Friday, July 19, 2024

Teams taking risks with top Russian prospects in NHL draft

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On a night where Canadian songstress superstar Celine Dion made a surprise appearance, Macklin Celebrini was the no-doubter, the undisputed No. 1 choice in the NHL draft, which began Friday in Las Vegas.

In any professional sports draft, there’s a lot of analyzing and dissecting the measurables, there’s some projecting, but there’s also a bit of guessing. Guess right often enough and you win a lot of games. Guess wrong too often, your team flounders and you lose your job.

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The guessing that goes into the NHL draft becomes more problematic when you’re trying to figure out the potential of teenage Russian hockey players.

On Friday, the Montreal Canadiens got Russian forward Ivan Demidov with the fifth overall pick, the New Jersey Devils got Russian defenceman Anton Silayev with the 10th pick. Nice. For the teams. And, for the kids.

Here’s the thing, though. Both were thought of as Top 5 picks. Many hockey thinkers identified Demidov as the second-most talented forward. Silayev also drew rave reviews. TSN’s Craig Button had Demidov going third and Silayev fourth. It’s not like they slipped a lot. But it’s also possible they fell a bit because of their country of birth.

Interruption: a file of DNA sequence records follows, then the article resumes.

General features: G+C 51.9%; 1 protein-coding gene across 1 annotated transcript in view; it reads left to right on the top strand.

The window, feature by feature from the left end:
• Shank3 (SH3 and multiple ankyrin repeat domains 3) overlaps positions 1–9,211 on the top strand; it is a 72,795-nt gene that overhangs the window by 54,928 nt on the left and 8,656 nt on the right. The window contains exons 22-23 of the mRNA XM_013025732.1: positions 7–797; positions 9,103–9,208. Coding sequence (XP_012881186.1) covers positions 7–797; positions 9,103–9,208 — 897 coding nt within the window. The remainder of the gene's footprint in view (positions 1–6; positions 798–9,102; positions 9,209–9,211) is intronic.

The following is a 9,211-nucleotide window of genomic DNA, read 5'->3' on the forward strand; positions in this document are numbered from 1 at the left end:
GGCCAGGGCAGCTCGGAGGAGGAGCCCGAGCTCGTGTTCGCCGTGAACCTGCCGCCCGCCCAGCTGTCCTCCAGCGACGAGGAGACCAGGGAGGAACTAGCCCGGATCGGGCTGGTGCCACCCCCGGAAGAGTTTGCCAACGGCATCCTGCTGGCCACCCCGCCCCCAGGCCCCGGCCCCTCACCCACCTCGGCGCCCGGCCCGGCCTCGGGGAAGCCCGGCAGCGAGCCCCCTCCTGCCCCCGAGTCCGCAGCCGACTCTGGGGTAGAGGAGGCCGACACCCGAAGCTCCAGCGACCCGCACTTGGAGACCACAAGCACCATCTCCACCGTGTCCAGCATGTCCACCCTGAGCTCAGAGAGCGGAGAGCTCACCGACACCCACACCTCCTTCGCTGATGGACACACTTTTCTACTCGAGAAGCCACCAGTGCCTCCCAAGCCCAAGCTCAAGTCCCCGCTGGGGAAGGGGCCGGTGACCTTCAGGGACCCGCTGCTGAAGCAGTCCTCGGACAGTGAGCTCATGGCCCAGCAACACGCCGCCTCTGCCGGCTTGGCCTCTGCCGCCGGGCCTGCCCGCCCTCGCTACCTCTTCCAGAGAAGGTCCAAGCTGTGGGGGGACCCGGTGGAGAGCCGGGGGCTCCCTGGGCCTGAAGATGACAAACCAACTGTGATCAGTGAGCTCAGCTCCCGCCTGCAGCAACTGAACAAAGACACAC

It’s hard for NHL scouts to evaluate Russian hockey players, much more difficult than it used to be.

It has become a great divide.

There’s an international backlash because Russia’s invasion of Ukraine. Russian teams are banned from playing in international tournaments, plus there are travel restrictions. Many of the kids are already signed to pro contracts in Russia.

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Agent Daniel Milstein tried to get exposure for his Russian hockey clients when he had a showcase combine in Florida earlier this month. So, there’s that. But it’s not easy getting boots on the ground, so the evaluation process is different. Maybe there’s more guessing. And that’s difficult for NHL teams who want to lessen their chances of swinging and missing.